17-year cicadas: They’re coming, but that’s not a bad thing

Digital Originals

Over the course of the next two weeks, our region can expect to see the emergence of the 17-year cicada. It’s just a loud bug to many of us, but its appearance occurs only a few times each generation, perhaps we can give them 3 weeks since their days above ground are few.

“They don’t live much longer than a couple of days at best, because their main purpose is to mate, reproduce, and die,” says Ryan Bridge.

Known to the Midstate as “The Bug Man”, Ryan is eagerly waiting the arrival of the 17-year cicada.

“Cicada nymphs come out of the ground without their wings expanded. So they crawl up, hang, push up out of their shell, expand their wings, dry their wings, and then they can fly. And the only purpose is to find mates,” says Bridge.

Ryan remembers the last two times the Brood X cicadas emerged. He is anxiously anticipating a bumper cicada year but explains they are not going to be everywhere.

“If your property has been bulldozed in the last 17 years, or tilled or destroyed, or if its been disturbed in the last 17 years, you’re probably not going to see cicadas. They’re only down 8 to 12 inches deep.”

“So in your backyards, in your gardens, in your home. You’re probably not going to see cicadas coming up out of the ground. But if you live among forests, woods, undisturbed areas, county parks, state parks, rail trails where it hasn’t been disturbed, a great place to find 17-year cicadas. “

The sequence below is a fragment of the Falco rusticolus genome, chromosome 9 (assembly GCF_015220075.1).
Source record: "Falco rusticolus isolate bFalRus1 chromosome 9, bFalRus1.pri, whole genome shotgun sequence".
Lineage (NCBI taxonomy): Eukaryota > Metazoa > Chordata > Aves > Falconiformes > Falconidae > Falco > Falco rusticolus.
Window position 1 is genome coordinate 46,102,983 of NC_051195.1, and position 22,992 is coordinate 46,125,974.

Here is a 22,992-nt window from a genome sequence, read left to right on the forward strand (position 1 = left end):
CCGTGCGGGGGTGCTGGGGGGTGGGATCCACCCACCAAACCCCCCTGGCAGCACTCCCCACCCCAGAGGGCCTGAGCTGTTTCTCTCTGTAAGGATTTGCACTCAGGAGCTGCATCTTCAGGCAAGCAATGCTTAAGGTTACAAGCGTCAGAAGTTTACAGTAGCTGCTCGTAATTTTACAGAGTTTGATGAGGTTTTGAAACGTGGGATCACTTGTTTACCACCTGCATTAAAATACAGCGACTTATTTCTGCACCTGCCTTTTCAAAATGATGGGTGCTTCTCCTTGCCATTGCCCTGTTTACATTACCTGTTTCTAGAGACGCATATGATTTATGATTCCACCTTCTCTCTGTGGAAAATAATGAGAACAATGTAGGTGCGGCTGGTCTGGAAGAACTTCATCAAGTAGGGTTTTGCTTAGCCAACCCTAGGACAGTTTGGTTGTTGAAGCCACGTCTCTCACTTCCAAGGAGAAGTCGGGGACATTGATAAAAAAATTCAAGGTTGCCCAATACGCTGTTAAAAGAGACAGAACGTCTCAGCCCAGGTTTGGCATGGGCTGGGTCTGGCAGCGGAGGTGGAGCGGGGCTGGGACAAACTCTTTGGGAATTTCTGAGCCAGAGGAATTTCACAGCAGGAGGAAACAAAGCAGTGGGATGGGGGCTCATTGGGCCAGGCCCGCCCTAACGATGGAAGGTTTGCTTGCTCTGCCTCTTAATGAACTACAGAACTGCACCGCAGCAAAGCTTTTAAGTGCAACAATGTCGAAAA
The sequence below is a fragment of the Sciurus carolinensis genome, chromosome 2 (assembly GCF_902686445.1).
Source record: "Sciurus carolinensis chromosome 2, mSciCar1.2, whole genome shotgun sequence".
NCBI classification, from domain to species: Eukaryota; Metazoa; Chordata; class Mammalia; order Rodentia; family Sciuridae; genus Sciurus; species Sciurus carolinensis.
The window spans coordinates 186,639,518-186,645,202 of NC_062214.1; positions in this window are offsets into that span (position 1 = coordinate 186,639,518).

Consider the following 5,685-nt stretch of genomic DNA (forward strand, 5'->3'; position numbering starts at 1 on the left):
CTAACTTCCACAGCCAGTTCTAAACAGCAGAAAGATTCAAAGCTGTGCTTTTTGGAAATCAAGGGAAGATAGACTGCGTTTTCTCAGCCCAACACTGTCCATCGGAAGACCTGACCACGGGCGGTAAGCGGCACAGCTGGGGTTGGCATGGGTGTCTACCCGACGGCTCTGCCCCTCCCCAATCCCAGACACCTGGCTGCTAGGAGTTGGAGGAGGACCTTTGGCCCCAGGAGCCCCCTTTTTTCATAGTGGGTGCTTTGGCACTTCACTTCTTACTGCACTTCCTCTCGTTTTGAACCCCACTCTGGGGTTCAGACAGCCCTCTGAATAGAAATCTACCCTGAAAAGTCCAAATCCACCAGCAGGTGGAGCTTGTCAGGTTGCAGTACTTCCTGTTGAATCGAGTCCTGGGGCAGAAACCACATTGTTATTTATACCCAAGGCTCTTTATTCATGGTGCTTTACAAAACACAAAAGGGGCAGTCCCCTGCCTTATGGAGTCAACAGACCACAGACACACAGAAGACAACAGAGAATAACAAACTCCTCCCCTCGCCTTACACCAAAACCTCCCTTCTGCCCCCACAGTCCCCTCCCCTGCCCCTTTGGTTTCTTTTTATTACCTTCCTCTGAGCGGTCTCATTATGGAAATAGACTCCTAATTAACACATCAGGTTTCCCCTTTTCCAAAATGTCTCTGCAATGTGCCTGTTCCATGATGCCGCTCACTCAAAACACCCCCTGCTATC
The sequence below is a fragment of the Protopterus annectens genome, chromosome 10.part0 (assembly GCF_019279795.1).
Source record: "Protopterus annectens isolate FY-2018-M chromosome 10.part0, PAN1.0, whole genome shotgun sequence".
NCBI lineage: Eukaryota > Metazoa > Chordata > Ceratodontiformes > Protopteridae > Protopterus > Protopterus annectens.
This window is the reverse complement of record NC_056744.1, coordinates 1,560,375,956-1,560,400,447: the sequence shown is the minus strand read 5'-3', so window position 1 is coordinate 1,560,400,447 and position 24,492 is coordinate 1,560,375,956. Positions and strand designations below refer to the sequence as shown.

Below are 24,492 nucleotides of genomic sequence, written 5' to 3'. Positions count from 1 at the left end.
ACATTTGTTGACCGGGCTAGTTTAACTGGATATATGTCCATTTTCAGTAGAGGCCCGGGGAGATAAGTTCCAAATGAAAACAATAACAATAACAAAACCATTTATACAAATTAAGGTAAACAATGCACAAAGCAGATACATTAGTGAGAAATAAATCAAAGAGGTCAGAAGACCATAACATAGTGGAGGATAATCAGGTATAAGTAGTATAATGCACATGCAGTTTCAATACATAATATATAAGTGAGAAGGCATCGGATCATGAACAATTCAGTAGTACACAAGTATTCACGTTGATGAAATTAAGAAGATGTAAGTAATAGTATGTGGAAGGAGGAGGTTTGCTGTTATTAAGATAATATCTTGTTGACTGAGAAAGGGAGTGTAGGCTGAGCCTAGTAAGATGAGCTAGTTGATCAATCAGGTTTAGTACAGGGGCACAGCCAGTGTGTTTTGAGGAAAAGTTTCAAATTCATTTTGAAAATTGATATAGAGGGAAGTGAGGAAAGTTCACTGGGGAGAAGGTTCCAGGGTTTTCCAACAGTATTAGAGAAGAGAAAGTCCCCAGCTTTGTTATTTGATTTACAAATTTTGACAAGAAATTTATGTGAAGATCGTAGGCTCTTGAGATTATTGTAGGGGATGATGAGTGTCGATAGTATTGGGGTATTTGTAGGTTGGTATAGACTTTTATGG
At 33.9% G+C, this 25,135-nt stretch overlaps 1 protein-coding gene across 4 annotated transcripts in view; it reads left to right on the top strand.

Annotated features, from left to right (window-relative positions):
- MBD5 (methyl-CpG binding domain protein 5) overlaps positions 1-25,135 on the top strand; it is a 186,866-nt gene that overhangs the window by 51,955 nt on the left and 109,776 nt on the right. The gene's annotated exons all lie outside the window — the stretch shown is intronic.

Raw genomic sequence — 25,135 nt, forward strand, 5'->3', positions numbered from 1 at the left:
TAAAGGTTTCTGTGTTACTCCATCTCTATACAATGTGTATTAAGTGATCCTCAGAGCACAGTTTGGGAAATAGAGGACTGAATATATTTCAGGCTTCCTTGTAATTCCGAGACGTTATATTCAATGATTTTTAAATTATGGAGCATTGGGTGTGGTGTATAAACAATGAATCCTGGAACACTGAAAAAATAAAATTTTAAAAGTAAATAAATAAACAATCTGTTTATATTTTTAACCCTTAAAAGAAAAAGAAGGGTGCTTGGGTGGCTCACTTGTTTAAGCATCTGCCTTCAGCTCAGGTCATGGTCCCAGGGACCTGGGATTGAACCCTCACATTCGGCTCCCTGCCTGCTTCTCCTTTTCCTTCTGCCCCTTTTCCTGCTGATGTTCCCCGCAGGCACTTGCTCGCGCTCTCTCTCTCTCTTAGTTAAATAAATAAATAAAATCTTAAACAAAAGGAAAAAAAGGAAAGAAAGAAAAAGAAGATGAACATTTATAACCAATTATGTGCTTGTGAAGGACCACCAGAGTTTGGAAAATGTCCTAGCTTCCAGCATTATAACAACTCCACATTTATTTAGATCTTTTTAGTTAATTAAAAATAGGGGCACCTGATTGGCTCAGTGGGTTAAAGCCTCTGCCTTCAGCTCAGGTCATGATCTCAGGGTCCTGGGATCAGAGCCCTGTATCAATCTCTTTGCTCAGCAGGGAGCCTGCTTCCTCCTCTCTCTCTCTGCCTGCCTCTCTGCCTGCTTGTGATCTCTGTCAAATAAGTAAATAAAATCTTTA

So how do we know when its time? When will we start to see the cicadas?

“Just ’cause there are holes in the ground, doesn’t mean they are cicadas. Until you see the shells on the nearby trees, until you start hearing the adult cicadas calling, don’t go looking for cicadas. When they come out, we’ll know it.”

After 17 years sucking tree root sap underground, these bugs are loaded with protein. Fish, birds, and many animals will feast on the cicadas over the coming weeks providing a mid-spring feast for all kinds of wildlife, and even a few brave humans. You can count on seeing cicadas on The Bug Man’s dinner plate later this month.

“17 year cicadas, if you grill them, they taste like popcorn,” says Bridge.

There’s probably a reason why Mother Nature doesn’t allow these cicadas to emerge every year, but it sure will be a fascinating sight to see….and hear. So don’t miss the opportunity, because the next time this happens will be the year 2038.

When it comes to the safety around the cicadas, “Totally harmless. Safe to hold. Engage this, embrace it. Get your kids involved in it. It’s a really cool opportunity. Seventeen years before we see this again,” says Bridge.

Watch Chief Meteorologist Eric Finkenbinder’s “Cicada Forecast” tonight on abc27 news at 5, 5:30, 6, 7, and 11!

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